In this example, the VFX supervisor originally asked you to paint the image with a blue cast to match the color-corrected plates received from the client. Once you were done, he thought it was perfect. Despite that, the client doesn’t like the blue cast that the movie has been working with and is trying to eradicate it. Rather than starting over from a neutralized plate, can you work with your painting and just get rid of the cast?
Of course you are wincing inside, thinking of how hue shifting causes all kinds of unwanted colorations, how putting in an overlay or doing too much image processing flattens the image’s color range; a litany of hurdles bombard your mind. Then you smile and say “Okay.”You remembered this particular chapter! I think this would be called grandiose delusions on my part, but if this chapter happens to save any of you, e-mail me and tell me the tale!
Before neutralizing a color cast, find out exactly from where the cast is coming. Placing color markers aids your quest and gives you feedback during the process.
Your original painting with a heavy blue cast.
The Color Sampler tool is hidden behind the Eyedropper tool.
Setting the Color Sampler options to an average gives you a more accurate reading.
You see #1 with the average valuelisted in RGB in the Info palette, shown in Figure. (Choose Window > Show Info if you don’t have the Info palette up already.) You see the sampler symbol with a1 next to it, indicating from where the sample is being drawn. If you think you need to nudge it over just a bit, just place your cursor over it.When it changes into triangle, click and drag it to where you want it.
The Info window with one color sampler marker.
The Info palette displays this as #2.
With both the #1 sample and #2 sample, the red, green, and blue channels should have a different value from each other. That is causing a color cast.
If you have a sudden memory lapse and forget what area you sampled, have no fear Photoshop leaves the markers onscreen, with numbers indicating which sample i which. To clear the markers, go to the options bar and click the clear button. Figure shows the numbered markers. Now that the markers are set, you are ready to take the first step in neutralizing the color cast.
The Color Sampler leaves markers so you know where you are getting your values from.
With your color markers set, first work on neutralizing your highlights. Take the neutralizing solution and spread it evenly over your head. Uh, wait. That’s from my hair-streaking kit. Now you know the answer to “Does she or doesn’t she?” As I recover from my utter embarrassment, take a look at the brightest points on your image as you subtract the color cast from the highlights.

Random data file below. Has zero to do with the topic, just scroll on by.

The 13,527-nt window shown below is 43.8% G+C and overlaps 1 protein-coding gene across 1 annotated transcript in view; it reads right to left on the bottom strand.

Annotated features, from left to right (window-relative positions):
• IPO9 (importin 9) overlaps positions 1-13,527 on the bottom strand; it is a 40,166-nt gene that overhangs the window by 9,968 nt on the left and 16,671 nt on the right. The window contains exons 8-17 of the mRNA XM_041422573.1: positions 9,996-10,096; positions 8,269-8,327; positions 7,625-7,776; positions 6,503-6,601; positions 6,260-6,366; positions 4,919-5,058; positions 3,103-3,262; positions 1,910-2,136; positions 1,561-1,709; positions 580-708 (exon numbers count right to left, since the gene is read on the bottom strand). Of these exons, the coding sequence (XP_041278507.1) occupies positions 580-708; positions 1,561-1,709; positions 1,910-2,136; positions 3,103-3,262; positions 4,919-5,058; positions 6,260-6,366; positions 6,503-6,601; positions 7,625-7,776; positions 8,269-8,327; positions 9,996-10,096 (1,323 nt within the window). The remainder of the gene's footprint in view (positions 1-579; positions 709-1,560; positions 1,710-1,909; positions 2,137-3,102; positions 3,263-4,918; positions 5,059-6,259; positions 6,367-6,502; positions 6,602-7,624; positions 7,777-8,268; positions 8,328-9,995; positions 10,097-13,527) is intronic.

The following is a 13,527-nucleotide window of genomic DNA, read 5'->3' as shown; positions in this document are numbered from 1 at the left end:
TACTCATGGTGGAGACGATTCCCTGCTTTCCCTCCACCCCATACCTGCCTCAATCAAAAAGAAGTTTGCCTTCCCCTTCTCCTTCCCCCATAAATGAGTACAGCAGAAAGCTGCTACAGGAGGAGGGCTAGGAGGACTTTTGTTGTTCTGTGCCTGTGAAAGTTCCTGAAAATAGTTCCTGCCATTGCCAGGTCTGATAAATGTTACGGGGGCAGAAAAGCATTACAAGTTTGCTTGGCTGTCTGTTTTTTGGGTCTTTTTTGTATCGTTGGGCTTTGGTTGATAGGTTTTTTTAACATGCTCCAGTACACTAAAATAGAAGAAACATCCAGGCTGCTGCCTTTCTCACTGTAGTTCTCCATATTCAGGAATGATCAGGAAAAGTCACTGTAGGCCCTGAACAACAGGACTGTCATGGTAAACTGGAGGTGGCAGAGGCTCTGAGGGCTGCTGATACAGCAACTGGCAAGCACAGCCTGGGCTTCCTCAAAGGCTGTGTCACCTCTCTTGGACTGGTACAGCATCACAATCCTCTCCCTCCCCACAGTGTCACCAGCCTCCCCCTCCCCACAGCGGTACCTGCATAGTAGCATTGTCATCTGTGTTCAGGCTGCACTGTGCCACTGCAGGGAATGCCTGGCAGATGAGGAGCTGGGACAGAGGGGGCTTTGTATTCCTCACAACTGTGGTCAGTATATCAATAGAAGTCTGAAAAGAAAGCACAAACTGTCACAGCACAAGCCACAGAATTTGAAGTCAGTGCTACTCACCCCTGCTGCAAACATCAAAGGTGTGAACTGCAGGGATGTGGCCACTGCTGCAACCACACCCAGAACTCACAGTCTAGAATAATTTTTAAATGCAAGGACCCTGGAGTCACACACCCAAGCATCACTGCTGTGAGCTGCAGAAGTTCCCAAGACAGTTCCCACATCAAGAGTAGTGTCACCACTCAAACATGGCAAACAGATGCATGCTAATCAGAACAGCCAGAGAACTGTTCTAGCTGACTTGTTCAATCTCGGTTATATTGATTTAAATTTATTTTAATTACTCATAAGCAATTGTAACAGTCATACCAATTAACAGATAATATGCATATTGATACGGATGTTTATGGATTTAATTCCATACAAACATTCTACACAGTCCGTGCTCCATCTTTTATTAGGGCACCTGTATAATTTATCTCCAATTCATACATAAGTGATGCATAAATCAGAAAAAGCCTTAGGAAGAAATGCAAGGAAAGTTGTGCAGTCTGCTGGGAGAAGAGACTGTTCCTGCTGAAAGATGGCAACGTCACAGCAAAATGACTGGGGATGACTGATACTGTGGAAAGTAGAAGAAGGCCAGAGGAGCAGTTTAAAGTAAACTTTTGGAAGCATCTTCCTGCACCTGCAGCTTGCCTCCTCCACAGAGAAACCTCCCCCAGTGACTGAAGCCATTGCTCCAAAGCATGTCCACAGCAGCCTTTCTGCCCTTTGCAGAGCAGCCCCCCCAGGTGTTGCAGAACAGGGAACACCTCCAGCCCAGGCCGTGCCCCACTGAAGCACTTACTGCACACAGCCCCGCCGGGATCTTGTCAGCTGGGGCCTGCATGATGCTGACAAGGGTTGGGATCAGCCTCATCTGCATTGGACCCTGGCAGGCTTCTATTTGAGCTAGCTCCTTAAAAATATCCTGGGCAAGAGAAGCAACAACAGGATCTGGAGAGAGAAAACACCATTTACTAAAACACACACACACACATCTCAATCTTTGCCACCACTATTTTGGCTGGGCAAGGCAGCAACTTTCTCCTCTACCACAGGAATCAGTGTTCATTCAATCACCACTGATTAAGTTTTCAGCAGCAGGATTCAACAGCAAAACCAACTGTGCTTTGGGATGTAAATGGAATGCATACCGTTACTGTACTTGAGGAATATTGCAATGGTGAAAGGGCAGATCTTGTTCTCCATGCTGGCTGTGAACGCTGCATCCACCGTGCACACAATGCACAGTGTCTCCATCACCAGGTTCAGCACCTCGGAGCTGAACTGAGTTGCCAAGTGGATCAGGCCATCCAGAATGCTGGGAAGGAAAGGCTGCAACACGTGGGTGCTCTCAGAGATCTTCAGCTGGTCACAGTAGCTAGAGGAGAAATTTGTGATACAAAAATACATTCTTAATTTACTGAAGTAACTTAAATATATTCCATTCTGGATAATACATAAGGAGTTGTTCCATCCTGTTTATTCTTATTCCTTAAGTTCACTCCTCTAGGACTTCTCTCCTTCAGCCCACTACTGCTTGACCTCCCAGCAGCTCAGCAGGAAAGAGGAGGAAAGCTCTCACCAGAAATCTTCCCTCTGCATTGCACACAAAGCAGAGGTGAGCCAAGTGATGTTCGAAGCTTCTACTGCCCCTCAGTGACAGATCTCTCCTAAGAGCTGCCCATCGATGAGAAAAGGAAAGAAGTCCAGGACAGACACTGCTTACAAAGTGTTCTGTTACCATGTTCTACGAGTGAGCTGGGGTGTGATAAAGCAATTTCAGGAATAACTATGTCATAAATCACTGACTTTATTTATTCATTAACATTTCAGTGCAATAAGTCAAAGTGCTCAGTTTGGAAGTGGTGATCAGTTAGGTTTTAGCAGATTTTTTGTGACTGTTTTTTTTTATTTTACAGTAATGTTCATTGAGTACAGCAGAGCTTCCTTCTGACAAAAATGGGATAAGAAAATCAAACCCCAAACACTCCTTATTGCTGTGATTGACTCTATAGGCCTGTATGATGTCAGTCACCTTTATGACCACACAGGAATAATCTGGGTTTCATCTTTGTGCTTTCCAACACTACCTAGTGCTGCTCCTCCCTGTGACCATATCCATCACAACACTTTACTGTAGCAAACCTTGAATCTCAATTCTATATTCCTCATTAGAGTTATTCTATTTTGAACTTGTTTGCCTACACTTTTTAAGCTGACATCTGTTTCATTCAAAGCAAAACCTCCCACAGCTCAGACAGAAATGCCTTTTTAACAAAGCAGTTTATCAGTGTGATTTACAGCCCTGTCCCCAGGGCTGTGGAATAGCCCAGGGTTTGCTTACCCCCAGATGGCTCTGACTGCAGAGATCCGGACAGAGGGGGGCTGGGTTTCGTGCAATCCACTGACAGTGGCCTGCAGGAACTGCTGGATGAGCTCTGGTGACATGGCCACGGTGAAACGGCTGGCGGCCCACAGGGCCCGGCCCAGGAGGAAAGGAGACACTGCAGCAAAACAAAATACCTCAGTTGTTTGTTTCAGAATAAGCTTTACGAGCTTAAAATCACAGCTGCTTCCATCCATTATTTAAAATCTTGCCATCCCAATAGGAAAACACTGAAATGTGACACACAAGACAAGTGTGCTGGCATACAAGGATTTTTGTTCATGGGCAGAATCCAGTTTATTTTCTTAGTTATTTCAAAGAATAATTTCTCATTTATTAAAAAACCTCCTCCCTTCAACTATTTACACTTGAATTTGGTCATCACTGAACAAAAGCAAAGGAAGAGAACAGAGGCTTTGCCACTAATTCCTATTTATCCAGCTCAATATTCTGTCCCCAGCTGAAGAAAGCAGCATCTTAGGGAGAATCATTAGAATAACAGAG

In this case it is imperative that you use a Curves Adjustment layer instead of the Image Adjustment Curves.
Another way to do this: Go to the bottom of the Layers menu and choose Curves. See Figure for what this looks like. Either gives you the same result on a separate layer. You need the flexibility of the separate layer for going back to tweak the settings.
You have multiple ways of doing the same thing. Click the Create New Fill or Adjustment Layer button on the bottom of the Layers palette.
Take a look at the values in your color sample #1 in the Info palette. Notice the highest value. In this case it is the blue channel with a value of 249.
You switch your curve editor to the channel with the lowest value.
When you opened the curve editor, the sample colors were updated with a slash that divides the current and the corrected colors.
You are doing the same thing to the green channel.
You have neutralized the highlights, but your image is still unbalanced until you at least neutralize the shadows. Keep working through the next section.
Before you leave the Curves dialog box, neutralize the shadows using the same method, but matching down to the lowest value.
The lower-left node represents the dark shadows. You may have to make some extreme adjustments, but trust in the numbers.
Your image so far with highlights and shadows neutralized.
The midtones are a bit trickier. Ideally, there exists a point on the image that is supposed to be 50 percent gray. In reality, that is rarely the case, and you need to determine your midpoint gray.
I added another curve layer for clarity, but you could have made the adjustment on the existing Curve Adjustment layer.
Evening the Light
This image is looking much better, but you still need to even out the light.
Instead of adding the Levels Adjustment layer through the Layers palette, you could go to Layer > New Adjustment Layer > Levels
In the Levels Dialog box, notice that the histogram is not spread across the entire range of values.
Drag the end triangles in, toward the range of the histogram, to set a new range for the image
Take a look at the image. All this processing has left it too saturated. The last order of business is to desaturate the image a bit.
You’re almost there!
As you start to desaturate, the histogram fills in, reflecting a richer range in the image.
The before image.
And the after image.
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Adobe Photoshop Tutorial
Preferences And Settings
Customizing Your Workspace
Starting With Color Maps
Tiling And Transformations
Matte Paintings From Pictures
Quick Fixes For Common Problems
Masks And Mattes
Noise And Grain
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